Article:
It’s estimated to cost more than $6 million to take out the dam, and about $7.8 million in state and federal grants are available to fund its removal. Rehabilitation of the sea wall and dam, where for decades inspections have noted deteriorating conditions, is expected to cost several million more than removal. Mr. Ellis believes the removal will cost more than the study estimates and wants a project contractor to prepare another cost analysis before the city makes its decision.
“Lake Erie is fighting for its life because of the farm runoff,” said Jim Sherck, an attorney who lives near the river.
Upstream of the dam, the river runs wide and lazily. Ripples skirt occasional outcroppings that are thick with trees and foliage. The thunder of falling water sounds as water falls over the dam. Trees take root on a rocky island near the bottom of the dam.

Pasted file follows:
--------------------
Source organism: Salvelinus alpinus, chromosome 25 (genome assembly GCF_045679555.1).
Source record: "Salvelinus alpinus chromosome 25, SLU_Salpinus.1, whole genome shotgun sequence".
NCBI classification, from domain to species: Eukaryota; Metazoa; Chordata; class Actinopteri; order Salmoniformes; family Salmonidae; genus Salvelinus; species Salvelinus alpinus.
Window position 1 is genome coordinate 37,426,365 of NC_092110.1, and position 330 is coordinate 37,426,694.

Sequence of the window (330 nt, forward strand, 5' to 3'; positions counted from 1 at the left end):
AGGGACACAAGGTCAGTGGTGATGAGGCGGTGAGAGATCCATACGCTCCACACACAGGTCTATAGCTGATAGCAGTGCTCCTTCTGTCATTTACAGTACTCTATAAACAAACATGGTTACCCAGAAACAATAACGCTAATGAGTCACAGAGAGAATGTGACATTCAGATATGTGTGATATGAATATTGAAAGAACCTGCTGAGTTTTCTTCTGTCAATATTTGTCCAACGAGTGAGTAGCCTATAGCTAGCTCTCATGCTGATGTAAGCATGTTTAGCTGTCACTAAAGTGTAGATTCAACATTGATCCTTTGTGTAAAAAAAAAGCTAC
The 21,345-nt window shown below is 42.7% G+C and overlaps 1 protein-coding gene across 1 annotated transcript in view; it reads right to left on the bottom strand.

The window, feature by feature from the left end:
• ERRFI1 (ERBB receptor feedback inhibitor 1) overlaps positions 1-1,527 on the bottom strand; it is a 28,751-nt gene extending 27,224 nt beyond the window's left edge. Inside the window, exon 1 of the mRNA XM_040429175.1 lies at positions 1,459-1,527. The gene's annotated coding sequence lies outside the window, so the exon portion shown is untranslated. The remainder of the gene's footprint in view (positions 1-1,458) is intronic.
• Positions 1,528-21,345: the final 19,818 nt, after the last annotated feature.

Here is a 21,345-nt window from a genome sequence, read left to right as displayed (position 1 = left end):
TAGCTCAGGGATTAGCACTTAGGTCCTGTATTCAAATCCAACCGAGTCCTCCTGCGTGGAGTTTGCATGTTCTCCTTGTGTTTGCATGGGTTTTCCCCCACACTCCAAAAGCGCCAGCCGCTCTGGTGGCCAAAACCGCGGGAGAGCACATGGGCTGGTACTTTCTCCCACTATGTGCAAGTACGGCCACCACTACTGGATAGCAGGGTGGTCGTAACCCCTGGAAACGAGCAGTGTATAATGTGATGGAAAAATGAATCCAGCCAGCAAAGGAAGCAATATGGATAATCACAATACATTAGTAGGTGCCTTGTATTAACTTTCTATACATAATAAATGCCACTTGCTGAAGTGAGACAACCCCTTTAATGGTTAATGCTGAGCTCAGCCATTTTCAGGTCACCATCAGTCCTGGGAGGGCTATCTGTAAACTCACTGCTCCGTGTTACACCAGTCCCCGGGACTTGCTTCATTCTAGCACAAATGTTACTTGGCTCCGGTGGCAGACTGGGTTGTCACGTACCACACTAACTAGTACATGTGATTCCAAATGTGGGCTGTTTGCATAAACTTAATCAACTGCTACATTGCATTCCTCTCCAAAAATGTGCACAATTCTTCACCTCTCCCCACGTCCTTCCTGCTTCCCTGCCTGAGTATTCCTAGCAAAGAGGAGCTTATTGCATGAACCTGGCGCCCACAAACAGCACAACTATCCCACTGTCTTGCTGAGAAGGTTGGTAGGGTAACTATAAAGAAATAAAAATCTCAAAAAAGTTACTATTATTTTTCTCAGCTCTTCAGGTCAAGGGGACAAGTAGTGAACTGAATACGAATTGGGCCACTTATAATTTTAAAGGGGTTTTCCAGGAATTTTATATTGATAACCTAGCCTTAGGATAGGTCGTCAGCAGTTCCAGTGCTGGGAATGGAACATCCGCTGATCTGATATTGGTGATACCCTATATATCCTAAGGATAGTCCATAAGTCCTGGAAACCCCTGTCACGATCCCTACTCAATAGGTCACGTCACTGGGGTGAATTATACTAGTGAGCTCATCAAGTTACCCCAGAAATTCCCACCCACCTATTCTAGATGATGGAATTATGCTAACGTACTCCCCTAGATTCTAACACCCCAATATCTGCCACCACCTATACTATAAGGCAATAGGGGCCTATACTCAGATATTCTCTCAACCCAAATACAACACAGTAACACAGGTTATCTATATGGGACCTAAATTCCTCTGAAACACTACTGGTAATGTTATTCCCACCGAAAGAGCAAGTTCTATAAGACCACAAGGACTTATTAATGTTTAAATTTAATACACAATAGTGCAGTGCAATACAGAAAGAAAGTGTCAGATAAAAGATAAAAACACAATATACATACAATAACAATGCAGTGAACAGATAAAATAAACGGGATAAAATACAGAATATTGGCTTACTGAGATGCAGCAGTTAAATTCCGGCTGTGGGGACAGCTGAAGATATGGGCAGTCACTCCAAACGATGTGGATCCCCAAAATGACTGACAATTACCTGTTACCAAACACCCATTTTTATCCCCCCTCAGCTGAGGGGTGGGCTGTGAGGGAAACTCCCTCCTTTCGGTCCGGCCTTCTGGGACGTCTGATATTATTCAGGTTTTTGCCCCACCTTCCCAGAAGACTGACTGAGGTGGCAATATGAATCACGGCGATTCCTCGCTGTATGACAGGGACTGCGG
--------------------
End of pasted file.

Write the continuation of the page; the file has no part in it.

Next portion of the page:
The material behind the dam is potent — Mr. Sherck calls it “silt on steroids” — and letting it flow into the river “is an irrational act,” he said.
“I think there should be a moratorium put on this project until further testing is done, further studies are done,” he said.
The Fish and Wildlife Service study was released Aug. 1, the day before Toledo warned 500,000 metro residents not to drink or use tap water because of heightened toxic algae levels.
Mr. Sherck described the Toledo water crisis as “a game changer” that should prompt agencies to take a closer look at Ballville Dam plans.
“If they are going to release this, they are going to have make sure. There’s no room for error,” Mr. Sherck said.